1. I was excited to see your post. I just planted my vegetable garden in the greenhouse! I'm so excited. In two days the radishes are already sprouted! It was 90 in the greenhouse today and 60 outside. I can see this will boost my tomato productions. Your stuff looks so good and is already so tall. Your lettuce and peas are wonderful. Please tell your son and daughter-in-law that I really liked their wedding favor idea and presentation. Such fun. I really enjoyed seeing your vegetable garden and hearing your stories. Thanks for sharing.

    ReplyDelete
  2. Oh, Alison, you just gave me the best laugh of the whole day, a one-legged man at an ass-kicking contest, LOL!. But you're right, this spring is definitely kicking my butt, too.

    Your vegetables are amazing, I wish I could say the same for mine. I went and bought a dozen tomato plants yesterday in an attempt to say I have a vegetable garden in case anyone asks.

    I loved your post about the rhubarb too. We have a huge old rhubarb plant in the Back 40 and I haven't made a thing with it yet this year. Carl loves rhubarb too, but I'm not all that fond of it. We've been married almost 33 years and I have never made him any pies at all, I'm so bad!

    ReplyDelete
  3. Wow Alison, there is a lot going on there, and not a weed in sight - I am envious of that! I have heard about the wall of water - it looks like a continuous watering system - very interesting. I love the interesting lettuce leaves you have in your colander.

    ReplyDelete
  4. One legged man... too funny! Your food gardens look great and I'm sure you're going to have a bountiful harvest.

    ReplyDelete
  5. Your veggie garden looks really good, so much better than what is happening in mine. I've sowed several things twice and barely have anything growing. Of all things the beans are growing the fastest and the peas are inching along. I hope the WoWs work, I may need to invest in some. Hoping we get a little heat and sun to motivate these veggies.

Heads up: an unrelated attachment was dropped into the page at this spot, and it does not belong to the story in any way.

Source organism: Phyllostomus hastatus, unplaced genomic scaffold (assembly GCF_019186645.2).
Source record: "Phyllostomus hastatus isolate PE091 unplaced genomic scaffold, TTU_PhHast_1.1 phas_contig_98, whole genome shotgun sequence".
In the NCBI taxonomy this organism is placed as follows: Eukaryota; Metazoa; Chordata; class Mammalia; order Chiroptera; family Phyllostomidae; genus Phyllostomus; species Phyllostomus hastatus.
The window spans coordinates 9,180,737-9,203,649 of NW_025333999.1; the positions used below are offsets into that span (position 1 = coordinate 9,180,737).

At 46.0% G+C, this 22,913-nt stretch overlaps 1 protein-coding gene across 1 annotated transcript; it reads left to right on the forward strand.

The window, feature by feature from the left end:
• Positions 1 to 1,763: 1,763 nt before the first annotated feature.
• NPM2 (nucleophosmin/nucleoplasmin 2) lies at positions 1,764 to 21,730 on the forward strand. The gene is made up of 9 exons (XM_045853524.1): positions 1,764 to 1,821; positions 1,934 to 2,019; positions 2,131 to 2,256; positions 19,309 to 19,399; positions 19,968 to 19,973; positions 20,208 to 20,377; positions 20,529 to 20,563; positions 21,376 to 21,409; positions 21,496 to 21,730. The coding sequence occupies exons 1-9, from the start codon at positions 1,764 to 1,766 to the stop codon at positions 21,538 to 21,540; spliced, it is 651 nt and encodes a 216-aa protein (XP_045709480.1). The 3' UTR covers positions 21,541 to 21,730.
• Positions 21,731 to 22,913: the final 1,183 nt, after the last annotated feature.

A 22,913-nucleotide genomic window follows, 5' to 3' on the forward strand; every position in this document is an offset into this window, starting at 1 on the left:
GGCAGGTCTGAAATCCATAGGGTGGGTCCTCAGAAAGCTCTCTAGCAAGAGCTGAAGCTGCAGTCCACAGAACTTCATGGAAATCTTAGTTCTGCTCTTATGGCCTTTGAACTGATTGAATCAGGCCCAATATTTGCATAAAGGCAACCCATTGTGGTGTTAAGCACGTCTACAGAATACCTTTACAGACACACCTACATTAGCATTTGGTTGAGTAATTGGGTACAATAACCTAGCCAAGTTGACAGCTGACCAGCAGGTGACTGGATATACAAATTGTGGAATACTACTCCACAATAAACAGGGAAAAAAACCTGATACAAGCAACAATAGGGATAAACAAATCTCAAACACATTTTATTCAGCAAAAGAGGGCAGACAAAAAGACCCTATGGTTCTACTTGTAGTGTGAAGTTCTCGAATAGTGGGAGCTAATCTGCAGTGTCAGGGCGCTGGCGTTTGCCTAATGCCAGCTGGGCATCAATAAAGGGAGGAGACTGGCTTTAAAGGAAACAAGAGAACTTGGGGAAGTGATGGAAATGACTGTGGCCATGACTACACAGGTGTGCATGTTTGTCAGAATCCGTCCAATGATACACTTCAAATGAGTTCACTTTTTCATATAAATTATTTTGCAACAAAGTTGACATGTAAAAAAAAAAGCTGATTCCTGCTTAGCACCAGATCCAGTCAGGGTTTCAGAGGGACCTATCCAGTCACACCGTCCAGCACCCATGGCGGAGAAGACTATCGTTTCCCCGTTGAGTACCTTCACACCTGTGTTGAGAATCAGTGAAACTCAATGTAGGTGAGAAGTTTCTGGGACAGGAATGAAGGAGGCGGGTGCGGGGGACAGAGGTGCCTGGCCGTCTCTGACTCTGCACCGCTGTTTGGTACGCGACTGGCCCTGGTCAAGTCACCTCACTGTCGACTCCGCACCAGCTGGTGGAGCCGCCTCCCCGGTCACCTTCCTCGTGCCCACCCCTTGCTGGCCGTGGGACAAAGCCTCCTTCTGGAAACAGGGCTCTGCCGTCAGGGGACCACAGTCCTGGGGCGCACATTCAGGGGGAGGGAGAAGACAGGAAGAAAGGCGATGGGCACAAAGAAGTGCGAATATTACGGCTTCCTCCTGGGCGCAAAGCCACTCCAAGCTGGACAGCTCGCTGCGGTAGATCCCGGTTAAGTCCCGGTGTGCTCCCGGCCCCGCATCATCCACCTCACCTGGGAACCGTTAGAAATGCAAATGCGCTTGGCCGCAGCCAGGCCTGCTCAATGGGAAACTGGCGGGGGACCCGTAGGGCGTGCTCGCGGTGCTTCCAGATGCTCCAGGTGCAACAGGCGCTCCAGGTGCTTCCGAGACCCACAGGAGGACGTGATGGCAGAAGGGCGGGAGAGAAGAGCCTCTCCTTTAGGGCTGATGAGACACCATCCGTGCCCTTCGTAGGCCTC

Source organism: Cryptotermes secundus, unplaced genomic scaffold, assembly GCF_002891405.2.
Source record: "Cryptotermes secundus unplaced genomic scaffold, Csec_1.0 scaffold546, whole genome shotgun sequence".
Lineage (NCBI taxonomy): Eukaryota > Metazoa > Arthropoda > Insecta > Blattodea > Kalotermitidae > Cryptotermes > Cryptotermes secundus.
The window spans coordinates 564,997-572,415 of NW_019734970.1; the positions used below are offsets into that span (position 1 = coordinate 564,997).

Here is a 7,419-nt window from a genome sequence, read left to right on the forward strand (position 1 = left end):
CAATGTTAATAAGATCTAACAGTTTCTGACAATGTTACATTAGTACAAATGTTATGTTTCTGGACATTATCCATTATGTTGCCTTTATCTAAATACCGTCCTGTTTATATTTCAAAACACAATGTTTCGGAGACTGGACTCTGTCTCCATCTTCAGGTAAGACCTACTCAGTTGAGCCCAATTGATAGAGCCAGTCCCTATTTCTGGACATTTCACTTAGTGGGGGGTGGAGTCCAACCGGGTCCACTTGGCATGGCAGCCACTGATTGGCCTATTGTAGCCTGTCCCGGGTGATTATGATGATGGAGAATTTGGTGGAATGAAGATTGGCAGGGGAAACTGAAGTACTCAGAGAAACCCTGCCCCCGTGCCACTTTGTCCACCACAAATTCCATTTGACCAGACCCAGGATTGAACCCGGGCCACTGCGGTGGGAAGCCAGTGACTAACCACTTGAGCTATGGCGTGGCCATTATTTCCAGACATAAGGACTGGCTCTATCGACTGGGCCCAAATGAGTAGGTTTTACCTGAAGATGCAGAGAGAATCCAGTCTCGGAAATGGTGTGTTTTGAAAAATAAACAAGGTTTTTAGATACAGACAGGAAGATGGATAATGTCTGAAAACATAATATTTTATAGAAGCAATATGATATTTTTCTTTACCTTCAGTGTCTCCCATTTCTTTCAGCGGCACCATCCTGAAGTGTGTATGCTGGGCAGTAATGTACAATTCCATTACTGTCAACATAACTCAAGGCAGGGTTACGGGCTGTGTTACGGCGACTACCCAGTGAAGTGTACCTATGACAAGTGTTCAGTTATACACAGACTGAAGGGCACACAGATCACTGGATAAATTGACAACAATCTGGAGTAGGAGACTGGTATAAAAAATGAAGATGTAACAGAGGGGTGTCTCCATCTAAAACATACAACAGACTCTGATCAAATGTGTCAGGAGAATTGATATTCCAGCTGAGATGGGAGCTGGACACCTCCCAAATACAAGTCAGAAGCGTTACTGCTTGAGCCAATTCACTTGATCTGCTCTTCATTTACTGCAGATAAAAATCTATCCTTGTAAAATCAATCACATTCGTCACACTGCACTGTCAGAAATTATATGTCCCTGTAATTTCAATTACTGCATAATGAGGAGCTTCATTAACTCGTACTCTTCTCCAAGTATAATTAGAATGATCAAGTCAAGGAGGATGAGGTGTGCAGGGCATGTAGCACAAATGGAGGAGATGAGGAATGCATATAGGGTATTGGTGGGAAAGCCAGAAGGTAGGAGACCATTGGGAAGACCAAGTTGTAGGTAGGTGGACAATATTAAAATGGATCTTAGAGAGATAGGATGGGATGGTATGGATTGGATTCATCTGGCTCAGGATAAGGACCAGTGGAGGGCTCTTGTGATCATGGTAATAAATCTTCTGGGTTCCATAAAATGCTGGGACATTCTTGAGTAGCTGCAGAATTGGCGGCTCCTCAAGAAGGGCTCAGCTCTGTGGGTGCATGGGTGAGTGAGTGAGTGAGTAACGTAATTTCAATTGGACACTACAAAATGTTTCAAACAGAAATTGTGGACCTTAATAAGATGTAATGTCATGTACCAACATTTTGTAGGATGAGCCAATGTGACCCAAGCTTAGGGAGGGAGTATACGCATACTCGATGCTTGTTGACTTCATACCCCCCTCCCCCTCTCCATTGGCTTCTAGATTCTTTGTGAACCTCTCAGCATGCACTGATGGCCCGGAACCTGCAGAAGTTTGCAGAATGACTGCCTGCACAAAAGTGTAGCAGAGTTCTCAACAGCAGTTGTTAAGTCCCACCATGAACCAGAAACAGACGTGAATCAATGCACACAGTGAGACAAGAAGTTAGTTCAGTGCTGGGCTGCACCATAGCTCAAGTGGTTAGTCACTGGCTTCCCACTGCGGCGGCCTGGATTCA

ReplyDelete
  6. My goodness Alison, you have a lot of veggies! Interesting with the Wall-o-Waters...Once upon a time I had a 1000 sq ft garden.....in some respects I miss it. We do have a good farmer's market and I have two containers on the deck of tomatoes.

    ReplyDelete
  7. Hi Allison,
    I'm trying to read blogs and watch The Biggest Loser with my daughter. I keep reading parts of your post, then forgetting where I left off. I enjoyed reading about your vegetables. I don't think onions form in one season from seed. I always buy plants. I hope you get lots of peas and other produce. Oh, and your different kinds of lettuce are quite pretty. I like how you had them arranged.

    ReplyDelete
  8. Oh, once that borage starts to bloom you should have lots of bees in the garden! You have a lot growing on! Your salad greens look divine, and I admit sometimes they do look too good to eat when you've grown them yourself. I think you'll enjoy Sun Gold. It packs a lot of flavor for such a small tomato. We only had one disappointing year with it, last year, but all around it was a poor tomato season with the cool temperatures. This year we just ran out of room for one!

    ReplyDelete
  9. Those WoW's are pretty cool! I'd like to try to grow tomatoes from seed. Exciting to see your raised beds, so nice and tidy and looks like if we get nothing else..we will have lettuce! (it's the same down here ;) Cheers, Jenni

    ReplyDelete
  10. I have been fighting mice, deer and chippies for my food. It is a non-stop fight!
    I think your trellis is a very efficient way to grow beans and peas. Nice!

    ReplyDelete
  11. Wow Alison your garden is looking wonderful. Have you tried the red plastic for the tomatoes before? I have been reading that it increases their output.You have so much planted already. I am just hoping that I can get my mini garden dug up this week. I f the weather will just give me three good days without rain. Have a wonderful weekend.

    ReplyDelete
  12. That lettuce is really pretty and I'm sure very tasty. Our lettuces are long gone with the soil heating up to the 80's ... it turns bitter. Looks like you are going to have lots of tasty edibles once that sun decides to hang around a while longer.
    Meems

    ReplyDelete
  13. Your garden is so organised, neat and beautifully laid out...just perfect! You seem to have a lot of fun experimenting with different ways of growing things...I think you must have been a nurserywoman in one of your past lives ;)
    I always leave here in awe of you and feeling inspired to try harder in my own garden :)

    ReplyDelete

Gardening is a solitary activity. But blogging about it is a social phenomenon! I don't make money from my blog by advertising, or use it to drive customers to a business. If you liked my post, or my writing or photography, or even just one picture or turn of phrase, I'd love to hear from you. That's how I get paid.